I have always had a number of allergies, sensitivities and intolerances, so much so that it was impossible to avoid everything completely, and still receive adequate nutrition. I also have a tendency to develop new allergies to the foods suggested to serve as substitutes. My allergist when I was young had me on a “Rotation Diet”, where foods were broken up into five different days worth of balanced food options, and these rotated, so I never ate the same food two days in a row.

    I don’t know if that’s a common recommendation these days, but it might be worth looking into. The idea is that it helps to prevent the development of new allergies, and may even allow you to reintroduce certain foods to which there was only a small reaction.

    Having developed a rice allergy, due largely to my own, lazy approach to meal-planning (I’ve never had my mother’s patience), I’m looking into resuming such a diet.

  3. Courtney May 28, 2012 at 9:19 pm #

    I have also found that rice flour is in many sausages, and milo contains rice as well. Conditioner and deep fried foods may have rice bran oil. Gravy mix has rice in it often also.

  4. Tina W., Socal June 14, 2012 at 12:31 pm #

    At age 40 I did allergy testing and found out I was allergic to rice. Rice never posed a problem as a child because I simply did not care for it so I rarely ate it. As an adult, I have developed a love for sushi (sashimi and rolls) and could never understand why I always had stomache issues after eating it. I just assumed it was the spices in the sauces they used. After I was tested I started really paying attention to how I felt after I ate rice….at first it was just stomache problems but yesterday I actually could feel my throat starting to close. Thankfully I keep benedryl in my purse. My friend is allergic to Onions, yes, onions. Most allergists don’t even test for that. She had to bring an onion in with her when she did her testing. She has severe reactions that land her in the hospital. We once shared some pasta and apparently the sause had onions in it. She went into shock and broke out in hives on her entire body. Scared me to death. The ER nurse informed us that each time you expose your body to what you are allergic to the reaction is worse. I guess I’m done eating sushi 🙁 Of all things to be allergic to, rice??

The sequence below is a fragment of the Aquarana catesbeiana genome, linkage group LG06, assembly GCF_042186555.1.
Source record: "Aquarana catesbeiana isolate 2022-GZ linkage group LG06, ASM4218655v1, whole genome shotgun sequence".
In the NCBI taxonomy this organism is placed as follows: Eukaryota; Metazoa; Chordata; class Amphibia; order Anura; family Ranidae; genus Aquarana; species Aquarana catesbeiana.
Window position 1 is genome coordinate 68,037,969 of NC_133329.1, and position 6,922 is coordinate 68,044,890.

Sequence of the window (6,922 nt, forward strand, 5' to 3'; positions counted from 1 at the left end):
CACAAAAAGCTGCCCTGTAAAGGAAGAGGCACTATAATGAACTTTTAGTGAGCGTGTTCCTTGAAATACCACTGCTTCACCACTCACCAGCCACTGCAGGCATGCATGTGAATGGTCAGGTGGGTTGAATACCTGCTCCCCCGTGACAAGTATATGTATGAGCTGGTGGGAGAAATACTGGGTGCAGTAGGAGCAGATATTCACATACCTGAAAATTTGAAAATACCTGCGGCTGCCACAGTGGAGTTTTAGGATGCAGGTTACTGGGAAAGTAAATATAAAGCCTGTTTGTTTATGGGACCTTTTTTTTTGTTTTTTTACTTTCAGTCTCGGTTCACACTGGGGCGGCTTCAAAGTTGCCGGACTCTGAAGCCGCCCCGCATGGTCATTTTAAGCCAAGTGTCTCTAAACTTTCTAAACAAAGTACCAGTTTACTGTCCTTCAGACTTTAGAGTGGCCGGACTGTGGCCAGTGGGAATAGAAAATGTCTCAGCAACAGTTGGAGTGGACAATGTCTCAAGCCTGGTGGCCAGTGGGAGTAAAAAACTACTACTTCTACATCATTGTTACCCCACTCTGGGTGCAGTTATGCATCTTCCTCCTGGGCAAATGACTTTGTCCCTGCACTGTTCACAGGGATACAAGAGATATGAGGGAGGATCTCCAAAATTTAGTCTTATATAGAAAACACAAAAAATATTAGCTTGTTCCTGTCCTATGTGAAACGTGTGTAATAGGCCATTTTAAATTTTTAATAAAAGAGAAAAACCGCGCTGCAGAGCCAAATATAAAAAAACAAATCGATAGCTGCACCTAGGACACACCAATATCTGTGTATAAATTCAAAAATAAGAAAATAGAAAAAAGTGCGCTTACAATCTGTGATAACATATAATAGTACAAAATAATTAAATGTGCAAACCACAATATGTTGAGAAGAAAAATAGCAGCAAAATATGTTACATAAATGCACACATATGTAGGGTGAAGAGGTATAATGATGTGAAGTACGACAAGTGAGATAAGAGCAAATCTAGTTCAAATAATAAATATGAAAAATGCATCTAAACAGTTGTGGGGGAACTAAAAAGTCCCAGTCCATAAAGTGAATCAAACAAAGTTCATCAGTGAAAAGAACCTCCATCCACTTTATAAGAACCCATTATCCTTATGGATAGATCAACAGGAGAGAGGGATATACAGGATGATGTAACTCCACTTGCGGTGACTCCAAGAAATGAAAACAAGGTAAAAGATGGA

5. Christina June 22, 2012 at 10:56 pm #

    I am allergic to Peanuts, Treenuts, soy, legumes, mango and just found out I am allergic to wheat and rice. I don’t doubt the wheat as I haven’t felt good eating it. But the rice I am doubting. I guess I will have to try it and see…

  6. Samantha July 13, 2012 at 6:33 pm #

    I was recently tested for food allergies and discovered that I am allergic to corn, rice, barley, oat, rye, shrimp, green pea, soybean, strawberry, scallops, oyster, carrot and tree nuts. Pretty crazy, huh? I do find things to eat but I am very careful when going out to eat. And after reading Christina’s post, I won’t keep trying to sneak some of my allergens. I did not know that every time I am exposed to the allergen, my reaction gets worse. I always say i can deal with a little itch. No more.

  7. Sarah J Marquez August 15, 2015 at 10:31 pm #

    What am I suppose to eat I try gluten-free it makes me feel sick because it ad rice. Can’t they make a gluten-free products without rice.

    • Multiple Food Allergy Help August 22, 2015 at 8:39 pm #

      Sadly most all Gluten Free products do use rice. If you have other safe grains- (Quinoa, Sorghum, Millet?) You may be able to mix your own blends and bake your own goods- I highly recommend Cybele Pascal’s Bakers Handbook, and Colette Martin has two cookbooks that are great!~ Learning to Bake Allergen Free and the Allergen Free Pantry.

    • Multiple Food Allergy Help September 23, 2015 at 1:59 am #

      Some do- using other alternative grains such as quinoa, millet, etc. however rice is very common and popular for commercially produced products. An alternative of course would be to mix your own flour blends substituting rice flour for one you can tolerate and baking your own foods. Colette Martin and Cybele Pascal both have wonderful cookbooks with gluten free flour mixes, and Colette’s books include some tutorial instruction for making various substitutions. ~Jenny